[3] This view, widely held among historians of the Baptist denomination, is challenged in Rachel Adcock’s study of Baptist women’s writings in revolutionary culture. Weighted in the same period, while also considering post-Restoration contexts, Adcock’s account documents the quite extraordinary range of opportunities that were presented to women in new religious movements like that of the Particular Baptists. Building on the work of a generation of feminist readings of the mid-seventeenth century crisis, Adcock describes how Baptist women integrated with revolutionary culture, as that culture developed, evolved and coped with the failure of the revolution. Adcock’s book illustrates the situations of women within revolutionary culture, the representations of religiously radical women in cheap print, how women participated vocally in Particular Baptist congregations, and how they contributed to and responded to the prophetic narratives of the Fifth Monarchists. This is a long and detailed work, an important and sophisticated intervention in the literary study of the English revolution that qualifies assumptions about women and about Baptists and that will certainly suggest a new research agenda in this field. Adcock’s book begins by noting how regularly the antagonists of the Particular Baptists dismissed the movement as promoting the irregular participation of women. Her account notes instances in which women used print to construct a narrative of conversion, to debate doctrine, to defend themselves against church leaders, and to prophesy. Like Birch, Adcock notes regional variety within the Particular Baptist movement, and suggests, for example, that the large number of women members of the church in Bristol could be explained by their being the wives or widows of sailors. Adcock describes processes by which women participated in the founding of Particular Baptist churches, and their frustrations at being shut out of leadership positions as these congregations formalised their structures, as well as these church’s permission for women to become members without their husbands following suit, and the difficulties faced by church leaders in promoting traditional models of family structure as a consequence of that move. Not for nothing does Adcock conclude that Particular Baptist congregations could be both “constraining and liberating” for women. Adcock notes in passing the circulation of Milton’s work among Baptists, observing that only a very small number of women followed his suggestion that the godly could divorce their spiritually incompatible spouses (p. 5; though this phenomenon is also observed by Birch, p. 189, n. 158). More frequently, Particular Baptist women were given roles as deaconesses, or in an order of widows that was developed from readings of the New Testament epistles, and those who turned to prophecy sometimes found an audience, and even patronage, outside the movement with which they were identified. Adcock’s reading of work by Anna Trapnel and other Particular Baptist authors renders their publications more complex than we might have recognised. Adcock’s work is ambitious and enterprising, a sophisticated contribution to a growing and increasingly complex field.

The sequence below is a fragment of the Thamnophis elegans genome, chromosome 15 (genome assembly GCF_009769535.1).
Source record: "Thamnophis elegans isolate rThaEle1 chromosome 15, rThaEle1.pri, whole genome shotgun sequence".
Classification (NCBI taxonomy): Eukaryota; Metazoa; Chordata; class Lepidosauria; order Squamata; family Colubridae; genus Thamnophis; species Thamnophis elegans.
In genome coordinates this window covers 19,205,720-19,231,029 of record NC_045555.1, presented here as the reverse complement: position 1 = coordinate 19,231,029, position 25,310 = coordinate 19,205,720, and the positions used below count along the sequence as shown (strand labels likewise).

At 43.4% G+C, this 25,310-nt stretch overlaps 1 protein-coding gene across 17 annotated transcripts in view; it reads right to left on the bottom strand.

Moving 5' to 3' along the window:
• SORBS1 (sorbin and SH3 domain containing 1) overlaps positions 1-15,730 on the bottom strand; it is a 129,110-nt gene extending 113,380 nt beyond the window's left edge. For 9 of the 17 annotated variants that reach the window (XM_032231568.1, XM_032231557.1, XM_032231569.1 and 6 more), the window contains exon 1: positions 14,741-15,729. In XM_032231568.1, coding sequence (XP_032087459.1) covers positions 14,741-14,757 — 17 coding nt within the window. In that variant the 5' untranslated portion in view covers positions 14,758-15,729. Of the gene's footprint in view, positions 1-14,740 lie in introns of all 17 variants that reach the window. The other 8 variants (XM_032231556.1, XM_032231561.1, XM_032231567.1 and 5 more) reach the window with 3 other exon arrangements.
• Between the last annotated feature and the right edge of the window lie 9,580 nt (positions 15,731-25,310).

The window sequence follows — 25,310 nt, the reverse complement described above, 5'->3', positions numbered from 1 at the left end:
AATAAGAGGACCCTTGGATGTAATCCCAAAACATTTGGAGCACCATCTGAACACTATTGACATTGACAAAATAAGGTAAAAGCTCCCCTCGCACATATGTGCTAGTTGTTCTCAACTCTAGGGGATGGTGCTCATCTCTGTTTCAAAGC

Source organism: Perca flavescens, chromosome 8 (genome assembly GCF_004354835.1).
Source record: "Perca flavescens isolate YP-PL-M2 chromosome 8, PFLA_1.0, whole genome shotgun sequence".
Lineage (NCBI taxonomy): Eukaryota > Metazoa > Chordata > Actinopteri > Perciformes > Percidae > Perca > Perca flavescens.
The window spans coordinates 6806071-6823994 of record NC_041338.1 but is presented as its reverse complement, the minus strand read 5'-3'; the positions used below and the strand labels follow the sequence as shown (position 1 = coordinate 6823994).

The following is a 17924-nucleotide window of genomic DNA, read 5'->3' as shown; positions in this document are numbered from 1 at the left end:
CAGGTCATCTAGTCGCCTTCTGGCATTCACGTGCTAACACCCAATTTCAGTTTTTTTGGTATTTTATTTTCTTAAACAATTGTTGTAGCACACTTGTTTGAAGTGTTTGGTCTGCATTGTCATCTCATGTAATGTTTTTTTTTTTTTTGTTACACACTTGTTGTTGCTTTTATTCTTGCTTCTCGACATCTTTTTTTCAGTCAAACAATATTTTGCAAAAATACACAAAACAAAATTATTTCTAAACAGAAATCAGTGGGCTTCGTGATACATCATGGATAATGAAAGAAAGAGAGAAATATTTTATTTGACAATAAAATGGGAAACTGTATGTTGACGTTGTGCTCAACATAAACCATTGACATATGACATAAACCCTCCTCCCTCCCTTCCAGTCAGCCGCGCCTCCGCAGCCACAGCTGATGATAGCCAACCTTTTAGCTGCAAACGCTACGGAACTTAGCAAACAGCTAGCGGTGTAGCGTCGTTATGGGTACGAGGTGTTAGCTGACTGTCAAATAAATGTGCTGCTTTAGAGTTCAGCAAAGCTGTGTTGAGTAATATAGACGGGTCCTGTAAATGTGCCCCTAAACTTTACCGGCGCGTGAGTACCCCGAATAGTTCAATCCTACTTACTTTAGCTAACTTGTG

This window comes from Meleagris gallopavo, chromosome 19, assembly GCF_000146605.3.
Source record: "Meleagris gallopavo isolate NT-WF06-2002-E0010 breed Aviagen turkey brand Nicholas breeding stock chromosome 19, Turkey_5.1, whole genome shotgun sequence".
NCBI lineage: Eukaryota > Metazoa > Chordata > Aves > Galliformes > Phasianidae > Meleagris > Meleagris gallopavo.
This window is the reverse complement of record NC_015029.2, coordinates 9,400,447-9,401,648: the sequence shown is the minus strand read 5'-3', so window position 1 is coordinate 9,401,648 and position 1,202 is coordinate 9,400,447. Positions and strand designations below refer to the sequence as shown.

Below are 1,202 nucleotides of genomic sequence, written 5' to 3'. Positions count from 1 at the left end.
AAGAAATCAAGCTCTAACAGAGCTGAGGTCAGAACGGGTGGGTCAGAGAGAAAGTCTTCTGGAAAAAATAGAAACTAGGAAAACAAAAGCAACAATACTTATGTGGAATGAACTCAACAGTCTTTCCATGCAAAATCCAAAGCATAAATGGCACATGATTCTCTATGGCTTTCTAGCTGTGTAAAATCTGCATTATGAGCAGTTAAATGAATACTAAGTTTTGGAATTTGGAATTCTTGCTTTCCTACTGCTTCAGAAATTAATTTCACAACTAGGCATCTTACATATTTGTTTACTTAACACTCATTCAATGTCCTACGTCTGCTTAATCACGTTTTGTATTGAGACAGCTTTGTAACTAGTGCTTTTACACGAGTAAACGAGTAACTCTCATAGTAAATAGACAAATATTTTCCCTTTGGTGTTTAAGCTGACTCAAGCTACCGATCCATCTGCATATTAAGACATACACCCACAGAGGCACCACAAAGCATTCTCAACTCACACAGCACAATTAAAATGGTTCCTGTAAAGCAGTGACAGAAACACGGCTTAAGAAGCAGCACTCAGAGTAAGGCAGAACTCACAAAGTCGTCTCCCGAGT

[4] These publications illustrate in different ways the growing quality of writing across disciplines on the subject of the mid-century crisis and its religious implications. Birch’s theological perspective identifies telling tensions and missed opportunities in early Baptist ecclesial writings, and Adcock’s concern to discover the situation of women within these communities will provide a foundation for future work in the rhetorical and discursive fields that make distinctive the Northern Renaissance.

Queen’s University Belfast, March 2018